Indigenous Jalisco (1529-2010)

A case study in mestizaje

By John P. Schmal
Published on LatinoLA: February 9, 2014

Indigenous Jalisco (1529-2010)

Jalisco is La Madre Patria for millions of Mexican Americans. Many of these sons and daughters of Jalisco know little to nothing about Jalisco's cultural past and their own indigenous roots. But for many centuries up to the 1530s, Jalisco was a patchwork of many small autonomous nations speaking a wide variety of languages.

The pre-Hispanic Jalisco of the Fifteenth and Sixteenth Centuries gave birth to many of the cultural traditions of present-day Jalisco. Most of these traditions, over time, have evolved into new traditions that blended elements of Spanish, Mexica, Otom?ˇ and indigenous Jalisco culture. By indigenous Jalisco culture, I mean the culture of the Coras, Cocas, Caxcanes, Tecuexes, Guachichiles and others that that inhabited this area in the centuries leading up to the 1520s.

The Cocas and Tecuexes, in particular, represent the life-blood of most of central and north-central Jalisco, while the Caxcanes, Guachichiles and Guamares might be looked upon as the life-blood of the Los Altos (northeast) area and far eastern portions of Jalisco. And the Coras and Huicholes have left a lasting legacy in the regions of northwestern Jalisco that are adjacent to the borders of Nayarit and Zacatecas.

The modern state of Jalisco consists of 78,597 square kilometers located in the west central portion of the Mexican Republic and taking up 4.0% of the national territory. In the 2010 census, Jalisco had a population of 7,350,682 inhabitants, representing 6.5% of the total population of the Mexican Republic. Eighty-seven percent of that population lives in urban areas, with 13% residing in rural locations.

Jalisco is a very large state and actually has boundaries with seven other Mexican states. While Colima and Michoac?ín lay to her south and east, Zacatecas, Aguascalientes and Nayarit lay to the north. In addition, Jalisco has a common border with Guanajuato and a small sliver of San Luis Potos?ˇ on her northeastern frontier.

[b]Nueva Galicia[/ib]

The Jalisco of colonial Mexico was not an individual political entity but part of the Spanish province "Nueva Galicia," which embraced 180,000 kilometers ranging from the Pacific Ocean to the foothills of the Sierra Madre Occidental. The present-day states of Jalisco, Aguascalientes, Zacatecas, Nayarit and the northwest corner of San Luis Potos?ˇ all made up part of Nueva Galicia. Domingo L?ízaro de Arregui, in his "Descripci??n de la Nueva Galicia" - published in 1621 - wrote that 72 languages were spoken within the colonial province. But, according to the author Eric van Young, "the extensive and deep-running mestizaje of the area has meant that at any time much beyond the close of the colonial period the history of the native peoples has been progressively interwoven with (or submerged in) that of non-native groups."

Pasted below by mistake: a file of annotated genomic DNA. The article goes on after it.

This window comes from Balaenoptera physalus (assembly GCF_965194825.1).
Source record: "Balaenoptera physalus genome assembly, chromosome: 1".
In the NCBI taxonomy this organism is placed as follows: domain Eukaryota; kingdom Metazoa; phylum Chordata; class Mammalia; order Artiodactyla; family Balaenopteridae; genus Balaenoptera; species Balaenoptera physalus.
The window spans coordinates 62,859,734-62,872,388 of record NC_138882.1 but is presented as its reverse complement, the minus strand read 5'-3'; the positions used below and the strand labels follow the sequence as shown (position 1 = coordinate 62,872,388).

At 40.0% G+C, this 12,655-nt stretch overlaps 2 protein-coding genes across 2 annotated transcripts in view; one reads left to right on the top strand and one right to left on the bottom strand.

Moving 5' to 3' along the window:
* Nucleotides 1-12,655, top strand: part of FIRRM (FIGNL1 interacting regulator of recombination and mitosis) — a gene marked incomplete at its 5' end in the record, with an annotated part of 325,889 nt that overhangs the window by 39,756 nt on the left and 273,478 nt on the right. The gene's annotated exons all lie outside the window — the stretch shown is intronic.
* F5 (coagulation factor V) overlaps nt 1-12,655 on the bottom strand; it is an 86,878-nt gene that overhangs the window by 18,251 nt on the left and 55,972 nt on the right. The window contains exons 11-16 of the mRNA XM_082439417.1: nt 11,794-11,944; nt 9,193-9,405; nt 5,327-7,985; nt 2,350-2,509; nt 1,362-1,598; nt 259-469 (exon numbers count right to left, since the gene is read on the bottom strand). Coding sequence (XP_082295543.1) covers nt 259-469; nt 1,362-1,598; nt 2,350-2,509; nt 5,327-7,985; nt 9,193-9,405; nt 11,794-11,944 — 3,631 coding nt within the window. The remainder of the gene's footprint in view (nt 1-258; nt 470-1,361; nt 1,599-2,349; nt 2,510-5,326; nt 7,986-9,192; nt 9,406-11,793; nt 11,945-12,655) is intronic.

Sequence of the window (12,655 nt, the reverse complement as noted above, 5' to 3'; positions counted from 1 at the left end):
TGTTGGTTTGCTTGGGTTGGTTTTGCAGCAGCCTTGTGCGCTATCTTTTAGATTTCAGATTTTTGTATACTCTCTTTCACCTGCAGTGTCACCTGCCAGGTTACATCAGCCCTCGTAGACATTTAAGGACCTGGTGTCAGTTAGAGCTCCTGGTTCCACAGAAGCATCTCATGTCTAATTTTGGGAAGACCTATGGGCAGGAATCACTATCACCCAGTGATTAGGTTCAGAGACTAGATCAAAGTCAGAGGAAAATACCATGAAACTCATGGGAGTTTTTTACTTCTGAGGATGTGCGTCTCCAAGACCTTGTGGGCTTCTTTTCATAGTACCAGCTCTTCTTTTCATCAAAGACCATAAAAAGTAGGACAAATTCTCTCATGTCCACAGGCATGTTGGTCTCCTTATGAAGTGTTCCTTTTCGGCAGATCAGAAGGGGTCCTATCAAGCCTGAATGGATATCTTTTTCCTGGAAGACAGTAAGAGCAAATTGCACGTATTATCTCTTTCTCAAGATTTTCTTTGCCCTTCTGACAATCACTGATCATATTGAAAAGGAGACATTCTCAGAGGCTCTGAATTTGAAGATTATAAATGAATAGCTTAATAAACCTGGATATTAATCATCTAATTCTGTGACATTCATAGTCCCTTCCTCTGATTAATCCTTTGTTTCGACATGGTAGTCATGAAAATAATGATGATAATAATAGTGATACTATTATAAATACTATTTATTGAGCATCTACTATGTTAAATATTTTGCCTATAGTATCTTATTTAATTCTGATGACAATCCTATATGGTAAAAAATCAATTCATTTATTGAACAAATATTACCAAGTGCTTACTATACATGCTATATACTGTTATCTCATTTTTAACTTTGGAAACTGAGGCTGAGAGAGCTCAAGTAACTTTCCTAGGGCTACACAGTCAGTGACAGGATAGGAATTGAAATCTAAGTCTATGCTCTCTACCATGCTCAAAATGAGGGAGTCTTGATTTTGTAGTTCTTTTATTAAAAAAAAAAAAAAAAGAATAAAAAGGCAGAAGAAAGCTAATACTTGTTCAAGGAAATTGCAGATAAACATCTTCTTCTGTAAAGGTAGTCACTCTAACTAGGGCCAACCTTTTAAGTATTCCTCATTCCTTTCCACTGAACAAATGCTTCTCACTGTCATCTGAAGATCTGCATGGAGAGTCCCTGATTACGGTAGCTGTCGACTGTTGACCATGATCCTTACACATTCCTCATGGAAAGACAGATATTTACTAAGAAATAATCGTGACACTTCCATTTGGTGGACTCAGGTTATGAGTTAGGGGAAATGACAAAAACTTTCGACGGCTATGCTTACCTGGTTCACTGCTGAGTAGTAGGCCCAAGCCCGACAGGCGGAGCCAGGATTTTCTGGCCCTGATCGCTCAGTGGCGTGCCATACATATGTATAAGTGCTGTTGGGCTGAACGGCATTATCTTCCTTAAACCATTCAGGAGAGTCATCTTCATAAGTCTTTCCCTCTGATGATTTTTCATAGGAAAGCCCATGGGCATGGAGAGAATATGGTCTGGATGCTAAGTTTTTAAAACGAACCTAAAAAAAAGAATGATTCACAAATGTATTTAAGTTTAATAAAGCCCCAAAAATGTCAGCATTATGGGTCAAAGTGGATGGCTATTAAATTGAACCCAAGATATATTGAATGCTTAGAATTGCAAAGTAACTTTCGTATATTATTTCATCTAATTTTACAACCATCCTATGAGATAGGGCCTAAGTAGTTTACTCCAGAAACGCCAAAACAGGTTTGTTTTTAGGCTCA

The Chichimecas

As the Spaniards and their Indian allies from the south made their way into Nueva Galicia early in the Sixteenth Century, they encountered large numbers of nomadic Chichimeca Indians. Philip Wayne Powell - whose "Soldiers, Indians, and Silver: North America's First Frontier War" is the definitive source of information relating to the Chichimeca Indians - referred to Chichimeca as "an all-inclusive epithet" that had "a spiteful connotation." The Spaniards borrowed this designation from their Aztec allies and started to refer to the large stretch Chichimeca territory as "La Gran Chichimeca."

Alfredo Moreno Gonz?ílez, in his book Santa Maria de Los Lagos, explains that the word Chichimeca has been subject to various interpretations over the years. Some of these suggestions included "linaje de perros" (of dog lineage), "perros altaneros" (arrogant dogs), or "chupadores de sangre" (blood-suckers). In any case, it was apparent that the Mexican Indians of the south did not hold their northern counterparts in high regard. However, in time, they learned to both fear and respect many of these Indians as brave and courageous defenders of their ancestral homelands.

Primary Factors Influencing Mestizaje and Assimilation

Unfortunately, the widespread displacement that took place starting in 1529 prevents us from obtaining a clear picture of the indigenous Jalisco that existed in pre-Hispanic times. Four primary factors influenced the post-contact indigenous distribution of Jalisco and its evolution into a Spanish colonial province. The first factor was the 1529-30 campaign of Nu??o Beltr?ín de Guzm?ín. In "The North Frontier of New Spain," Peter Gerhard wrote that "Guzm?ín, with a large force of Spaniards, Mexican allies, and Tarascan slaves, went through here in a rapid and brutal campaign lasting from February to June 1530; Guzm?ín's strategy was to terrorize the natives with often unprovoked killing, torture, and enslavement."